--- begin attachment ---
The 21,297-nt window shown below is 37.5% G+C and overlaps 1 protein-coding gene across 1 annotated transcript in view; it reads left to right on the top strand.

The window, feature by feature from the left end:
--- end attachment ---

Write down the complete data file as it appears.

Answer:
The 21,297-nt window shown below is 37.5% G+C and overlaps 1 protein-coding gene across 1 annotated transcript in view; it reads left to right on the top strand.

The window, feature by feature from the left end: